Our country ought to give a moment of pause for a lesser-sung heroine of the civil rights movement who died earlier this month. Anne Braden, who died at age 81 in Louisville, Ky., was a white Southern woman who made it her lifelong project to show whites the error of their ways. Especially in the 1950s, they didn't want to hear it.
White Southern women were the crown jewel of white supremacy, its defenders argued, worth dying for and certainly worth lynching for, to preserve their sanctity against the supposed onslaught of black men.
In the mid-20th century, that ideology was still surprisingly widespread in the South, even as the Supreme Court dealt steady blows to legal segregation.
That was also the age of McCarthyism, when dissent often registered as disloyalty. Any white Southerner -- particularly a woman -- who condemned segregation and racism in such a climate could expect to be scorned and persecuted.
Braden was such a woman.
She plunged, with her husband Carl Braden, into national headlines in mid-1954, when they purchased a house in an all-white suburb of Louisville on behalf of an African-American family. This violation of the color line provoked an outcry that led to cross-burnings on the lawn and shots fired into the house. Six weeks later, the home was dynamited.
A subsequent grand jury investigation concentrated not on the neighborhood's ongoing harassment of the family, but on the Bradens' allegedly communistic intentions in backing the purchase, and they were indicted for sedition that fall.
Although the only conviction -- Carl's -- was later overturned, a highly sensationalized trial earned them the ire of segregationists across the South, which was reeling from the U.S. Supreme Court's condemnation of school segregation in its Brown v. Board ruling earlier that spring.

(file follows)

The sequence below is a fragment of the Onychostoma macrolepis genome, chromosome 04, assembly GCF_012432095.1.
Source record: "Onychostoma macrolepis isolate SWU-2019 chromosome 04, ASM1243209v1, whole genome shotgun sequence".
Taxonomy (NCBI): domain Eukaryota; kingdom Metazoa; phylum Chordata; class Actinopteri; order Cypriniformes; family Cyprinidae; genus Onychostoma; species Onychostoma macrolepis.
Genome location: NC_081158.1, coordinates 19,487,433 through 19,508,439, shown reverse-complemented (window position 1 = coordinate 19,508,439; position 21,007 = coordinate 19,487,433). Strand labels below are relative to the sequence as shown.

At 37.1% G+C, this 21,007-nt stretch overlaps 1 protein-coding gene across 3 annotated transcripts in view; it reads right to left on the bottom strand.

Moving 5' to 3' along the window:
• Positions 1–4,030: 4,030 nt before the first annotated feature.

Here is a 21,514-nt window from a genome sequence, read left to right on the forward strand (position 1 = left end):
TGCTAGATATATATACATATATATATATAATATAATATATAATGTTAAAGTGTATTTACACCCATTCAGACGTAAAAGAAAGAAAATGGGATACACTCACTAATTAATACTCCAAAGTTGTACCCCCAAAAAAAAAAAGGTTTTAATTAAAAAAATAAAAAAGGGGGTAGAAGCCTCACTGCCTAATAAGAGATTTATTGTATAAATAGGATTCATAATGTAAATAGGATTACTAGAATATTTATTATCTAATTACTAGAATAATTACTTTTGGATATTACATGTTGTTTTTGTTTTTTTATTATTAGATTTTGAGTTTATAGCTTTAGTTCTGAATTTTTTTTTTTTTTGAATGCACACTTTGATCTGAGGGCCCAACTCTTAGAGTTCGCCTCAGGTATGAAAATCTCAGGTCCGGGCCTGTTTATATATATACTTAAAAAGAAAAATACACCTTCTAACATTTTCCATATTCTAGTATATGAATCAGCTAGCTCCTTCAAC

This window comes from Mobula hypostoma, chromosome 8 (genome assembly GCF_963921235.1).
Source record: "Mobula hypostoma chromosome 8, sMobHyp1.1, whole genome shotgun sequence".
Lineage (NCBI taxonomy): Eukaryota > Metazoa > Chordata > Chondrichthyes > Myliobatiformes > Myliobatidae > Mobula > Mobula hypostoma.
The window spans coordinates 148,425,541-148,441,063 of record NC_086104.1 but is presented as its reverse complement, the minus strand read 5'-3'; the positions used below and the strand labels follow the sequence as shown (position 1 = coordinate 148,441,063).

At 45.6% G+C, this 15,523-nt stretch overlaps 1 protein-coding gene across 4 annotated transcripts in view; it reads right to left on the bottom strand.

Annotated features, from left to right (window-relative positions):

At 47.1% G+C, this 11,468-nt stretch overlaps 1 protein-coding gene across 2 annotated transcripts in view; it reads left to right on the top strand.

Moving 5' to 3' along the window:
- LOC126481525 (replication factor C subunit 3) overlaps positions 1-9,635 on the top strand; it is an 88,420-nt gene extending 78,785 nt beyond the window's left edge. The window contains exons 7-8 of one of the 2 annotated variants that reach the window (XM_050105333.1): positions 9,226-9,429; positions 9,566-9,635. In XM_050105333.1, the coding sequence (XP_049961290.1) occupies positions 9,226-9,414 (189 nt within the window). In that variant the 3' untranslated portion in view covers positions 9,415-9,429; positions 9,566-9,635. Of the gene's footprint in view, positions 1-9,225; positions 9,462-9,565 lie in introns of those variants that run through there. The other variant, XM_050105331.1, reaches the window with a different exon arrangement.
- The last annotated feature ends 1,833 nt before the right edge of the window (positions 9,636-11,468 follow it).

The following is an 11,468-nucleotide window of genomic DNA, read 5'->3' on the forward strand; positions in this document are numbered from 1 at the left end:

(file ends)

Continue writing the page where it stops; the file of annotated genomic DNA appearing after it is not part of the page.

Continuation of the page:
The sedition charges left the Bradens pariahs, branded as radicals and "reds" in the Cold War South. But it also stiffened Anne's resolve to raise her white Southern voice in support of the civil rights movement.
The Rev. Martin Luther King Jr., meeting Braden in 1957 and reading her memoir, "The Wall Between," soon after, mentioned her in his 1963 "Letter from the Birmingham Jail" as one of only five Southern white allies willing to take risks for the movement.
And take risks she did. Traveling the region covering the movement through the '60s and '70s for her small civil rights group's newspaper, Southern Patriot, she and her husband were excoriated repeatedly by Southern politicians on the basis of their "subversive" reputations and their radical calls for reform.
They were threatened, picketed and sometimes prevented from speaking. Yet Anne Braden mentored generations of younger racial reformers, organized and participated in hundreds of marches and produced countless pamphlets, articles and calls to action for the civil rights movement.
After the movement's heyday and in spite of her husband's death in 1975, Braden continued her unyielding campaign for the white South and white America to make civil rights a reality, not just a law.
Through the decades, she evolved from pariah to heroine. But this didn't alter her feisty, single-minded dedication to racial justice.
Days before her death on March 6, Braden wrote these words for Reconciliation magazine: "Today there is an added challenge. Many white people have the illusion that race is not a problem anymore. Our job is to talk with them. And we must do it NOW."
During Women's History Month, it's worth remembering that alongside women like Rosa Parks and Coretta Scott King, there marched Anne Braden. Those three were proud to call one another friends, and they, along with many who marched and organized with them, set the nation to dismantling both white supremacy and ideals of womanhood. It remains to the rest of us to continue that work.
Catherine Fosl, an assistant professor at the University of Louisville, is the author of "Subversive Southerner: Anne Braden and the Struggle for Racial Justice in the Cold War South" (Palgrave Macmillan, 2002). She can be reached at email@example.com.